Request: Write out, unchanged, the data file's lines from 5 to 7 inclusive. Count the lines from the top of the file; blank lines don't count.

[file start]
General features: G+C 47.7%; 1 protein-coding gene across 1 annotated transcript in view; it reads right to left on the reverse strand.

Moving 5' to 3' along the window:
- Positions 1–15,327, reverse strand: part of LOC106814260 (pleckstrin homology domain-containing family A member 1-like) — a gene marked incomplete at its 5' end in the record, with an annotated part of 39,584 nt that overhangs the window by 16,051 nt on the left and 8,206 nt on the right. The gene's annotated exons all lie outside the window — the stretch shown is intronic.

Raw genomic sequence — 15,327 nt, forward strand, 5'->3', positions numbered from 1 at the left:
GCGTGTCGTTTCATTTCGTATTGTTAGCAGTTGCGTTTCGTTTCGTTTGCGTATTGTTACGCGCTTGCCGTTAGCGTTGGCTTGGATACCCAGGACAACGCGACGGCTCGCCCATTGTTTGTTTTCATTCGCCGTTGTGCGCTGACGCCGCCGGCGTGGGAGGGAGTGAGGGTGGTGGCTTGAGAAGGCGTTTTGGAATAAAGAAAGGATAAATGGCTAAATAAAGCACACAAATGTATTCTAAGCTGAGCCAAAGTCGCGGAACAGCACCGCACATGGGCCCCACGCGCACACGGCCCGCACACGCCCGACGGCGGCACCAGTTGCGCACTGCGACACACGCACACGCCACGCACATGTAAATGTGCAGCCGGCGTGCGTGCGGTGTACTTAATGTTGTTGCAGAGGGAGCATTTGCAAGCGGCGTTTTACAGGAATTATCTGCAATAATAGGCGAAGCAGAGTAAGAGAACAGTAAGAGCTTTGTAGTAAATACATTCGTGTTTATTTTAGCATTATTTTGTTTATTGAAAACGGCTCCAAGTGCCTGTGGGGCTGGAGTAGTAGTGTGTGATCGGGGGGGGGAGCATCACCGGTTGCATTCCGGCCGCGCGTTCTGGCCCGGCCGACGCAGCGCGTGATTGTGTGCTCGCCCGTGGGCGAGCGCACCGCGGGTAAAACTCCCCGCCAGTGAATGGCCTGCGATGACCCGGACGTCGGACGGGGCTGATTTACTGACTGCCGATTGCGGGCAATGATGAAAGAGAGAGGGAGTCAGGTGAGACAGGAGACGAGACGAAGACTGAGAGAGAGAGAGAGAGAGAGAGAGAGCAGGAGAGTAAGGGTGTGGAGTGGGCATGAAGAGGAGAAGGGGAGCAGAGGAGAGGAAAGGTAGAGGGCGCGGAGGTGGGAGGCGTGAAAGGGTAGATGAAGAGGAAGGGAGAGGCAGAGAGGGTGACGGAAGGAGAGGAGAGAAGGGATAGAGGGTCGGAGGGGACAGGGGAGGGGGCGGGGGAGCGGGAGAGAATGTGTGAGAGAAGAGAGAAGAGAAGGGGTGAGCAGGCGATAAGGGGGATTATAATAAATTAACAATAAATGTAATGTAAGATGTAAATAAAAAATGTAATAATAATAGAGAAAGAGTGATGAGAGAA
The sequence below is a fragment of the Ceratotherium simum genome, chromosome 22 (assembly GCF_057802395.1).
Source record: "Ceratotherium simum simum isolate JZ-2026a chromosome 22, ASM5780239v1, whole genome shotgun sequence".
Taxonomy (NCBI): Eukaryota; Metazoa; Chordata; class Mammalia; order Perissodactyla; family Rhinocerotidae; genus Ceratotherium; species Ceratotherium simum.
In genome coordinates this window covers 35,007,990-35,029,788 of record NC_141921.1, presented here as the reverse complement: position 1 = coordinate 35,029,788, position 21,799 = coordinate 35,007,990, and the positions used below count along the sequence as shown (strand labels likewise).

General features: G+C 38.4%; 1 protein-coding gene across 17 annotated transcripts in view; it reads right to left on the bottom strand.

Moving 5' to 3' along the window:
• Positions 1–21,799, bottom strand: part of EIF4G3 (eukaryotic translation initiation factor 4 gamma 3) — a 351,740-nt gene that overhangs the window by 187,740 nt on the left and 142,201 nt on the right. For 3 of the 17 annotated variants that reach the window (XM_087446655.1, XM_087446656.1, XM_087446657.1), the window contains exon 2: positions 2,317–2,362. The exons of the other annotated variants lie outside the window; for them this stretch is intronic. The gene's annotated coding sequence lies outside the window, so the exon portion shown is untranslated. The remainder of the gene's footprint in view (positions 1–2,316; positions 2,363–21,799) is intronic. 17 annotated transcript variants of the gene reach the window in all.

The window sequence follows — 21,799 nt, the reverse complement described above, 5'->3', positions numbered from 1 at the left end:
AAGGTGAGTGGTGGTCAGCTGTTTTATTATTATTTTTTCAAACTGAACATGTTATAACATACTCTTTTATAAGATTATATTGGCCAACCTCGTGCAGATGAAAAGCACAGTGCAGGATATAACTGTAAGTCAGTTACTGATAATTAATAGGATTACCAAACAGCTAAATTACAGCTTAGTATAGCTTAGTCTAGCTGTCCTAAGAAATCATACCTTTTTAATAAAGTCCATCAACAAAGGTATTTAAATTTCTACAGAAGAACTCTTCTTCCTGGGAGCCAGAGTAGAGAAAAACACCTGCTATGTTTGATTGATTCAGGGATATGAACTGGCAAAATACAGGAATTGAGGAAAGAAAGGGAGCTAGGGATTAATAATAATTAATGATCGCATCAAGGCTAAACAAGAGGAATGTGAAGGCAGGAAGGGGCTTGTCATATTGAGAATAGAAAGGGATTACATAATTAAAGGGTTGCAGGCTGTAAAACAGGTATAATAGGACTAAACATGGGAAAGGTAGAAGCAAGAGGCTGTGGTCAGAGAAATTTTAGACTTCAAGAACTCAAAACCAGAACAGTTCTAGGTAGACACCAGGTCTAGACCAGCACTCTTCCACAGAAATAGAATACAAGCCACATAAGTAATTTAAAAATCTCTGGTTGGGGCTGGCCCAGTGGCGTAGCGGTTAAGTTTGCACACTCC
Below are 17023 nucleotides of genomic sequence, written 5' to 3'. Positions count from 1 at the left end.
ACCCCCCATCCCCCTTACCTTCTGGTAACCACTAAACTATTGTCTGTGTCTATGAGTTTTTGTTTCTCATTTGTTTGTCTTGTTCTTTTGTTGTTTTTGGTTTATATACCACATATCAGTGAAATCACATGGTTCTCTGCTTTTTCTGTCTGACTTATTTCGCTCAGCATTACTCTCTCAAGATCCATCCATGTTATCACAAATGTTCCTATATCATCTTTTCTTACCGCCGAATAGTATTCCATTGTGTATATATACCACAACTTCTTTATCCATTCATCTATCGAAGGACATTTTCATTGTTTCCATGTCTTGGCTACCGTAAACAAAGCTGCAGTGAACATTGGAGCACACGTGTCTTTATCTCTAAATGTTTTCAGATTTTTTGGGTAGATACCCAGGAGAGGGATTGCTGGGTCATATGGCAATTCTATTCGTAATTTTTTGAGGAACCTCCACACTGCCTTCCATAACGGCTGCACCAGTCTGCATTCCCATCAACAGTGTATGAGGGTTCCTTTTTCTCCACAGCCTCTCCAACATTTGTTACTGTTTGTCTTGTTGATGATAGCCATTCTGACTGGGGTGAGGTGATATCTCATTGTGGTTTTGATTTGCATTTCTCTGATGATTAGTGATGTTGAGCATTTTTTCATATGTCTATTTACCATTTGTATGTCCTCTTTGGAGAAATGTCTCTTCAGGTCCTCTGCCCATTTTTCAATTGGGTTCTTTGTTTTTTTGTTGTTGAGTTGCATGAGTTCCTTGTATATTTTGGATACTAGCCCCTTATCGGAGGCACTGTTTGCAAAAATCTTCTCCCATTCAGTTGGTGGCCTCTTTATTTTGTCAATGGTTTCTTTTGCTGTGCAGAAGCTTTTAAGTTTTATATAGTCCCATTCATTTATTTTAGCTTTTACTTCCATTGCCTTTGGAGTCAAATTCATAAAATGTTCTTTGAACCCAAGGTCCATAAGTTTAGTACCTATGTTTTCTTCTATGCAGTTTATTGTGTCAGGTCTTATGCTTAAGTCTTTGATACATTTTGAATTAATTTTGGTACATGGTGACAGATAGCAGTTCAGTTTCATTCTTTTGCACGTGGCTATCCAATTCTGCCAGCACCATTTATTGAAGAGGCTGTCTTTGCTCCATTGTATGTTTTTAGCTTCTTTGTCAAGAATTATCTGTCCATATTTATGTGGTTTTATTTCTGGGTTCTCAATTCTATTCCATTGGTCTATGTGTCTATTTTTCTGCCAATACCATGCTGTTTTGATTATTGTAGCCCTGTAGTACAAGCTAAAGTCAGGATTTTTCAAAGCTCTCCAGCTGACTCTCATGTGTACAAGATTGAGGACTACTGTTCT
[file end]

GCGTGTCGTTTCATTTCGTATTGTTAGCAGTTGCGTTTCGTTTCGTTTGCGTATTGTTACGCGCTTGCCGTTAGCGTTGGCTTGGATACCCAGGACAACGCGACGGCTCGCCCATTGTTTGTTTTCATTCGCCGTTGTGCGCTGACGCCGCCGGCGTGGGAGGGAGTGAGGGTGGTGGCTTGAGAAGGCGTTTTGGAATAAAGAAAGGATAAATGGCTAAATAAAGCACACAAATGTATTCTAAGCTGAGCCAAAGTCGCGGAACAGCACCGCACATGGGCCCCACGCGCACACGGCCCGCACACGCCCGACGGCGGCACCAGTTGCGCACTGCGACACACGCACACGCCACGCACATGTAAATGTGCAGCCGGCGTGCGTGCGGTGTACTTAATGTTGTTGCAGAGGGAGCATTTGCAAGCGGCGTTTTACAGGAATTATCTGCAATAATAGGCGAAGCAGAGTAAGAGAACAGTAAGAGCTTTGTAGTAAATACATTCGTGTTTATTTTAGCATTATTTTGTTTATTGAAAACGGCTCCAAGTGCCTGTGGGGCTGGAGTAGTAGTGTGTGATCGGGGGGGGGAGCATCACCGGTTGCATTCCGGCCGCGCGTTCTGGCCCGGCCGACGCAGCGCGTGATTGTGTGCTCGCCCGTGGGCGAGCGCACCGCGGGTAAAACTCCCCGCCAGTGAATGGCCTGCGATGACCCGGACGTCGGACGGGGCTGATTTACTGACTGCCGATTGCGGGCAATGATGAAAGAGAGAGGGAGTCAGGTGAGACAGGAGACGAGACGAAGACTGAGAGAGAGAGAGAGAGAGAGAGAGAGCAGGAGAGTAAGGGTGTGGAGTGGGCATGAAGAGGAGAAGGGGAGCAGAGGAGAGGAAAGGTAGAGGGCGCGGAGGTGGGAGGCGTGAAAGGGTAGATGAAGAGGAAGGGAGAGGCAGAGAGGGTGACGGAAGGAGAGGAGAGAAGGGATAGAGGGTCGGAGGGGACAGGGGAGGGGGCGGGGGAGCGGGAGAGAATGTGTGAGAGAAGAGAGAAGAGAAGGGGTGAGCAGGCGATAAGGGGGATTATAATAAATTAACAATAAATGTAATGTAAGATGTAAATAAAAAATGTAATAATAATAGAGAAAGAGTGATGAGAGAA
The sequence below is a fragment of the Ceratotherium simum genome, chromosome 22 (assembly GCF_057802395.1).
Source record: "Ceratotherium simum simum isolate JZ-2026a chromosome 22, ASM5780239v1, whole genome shotgun sequence".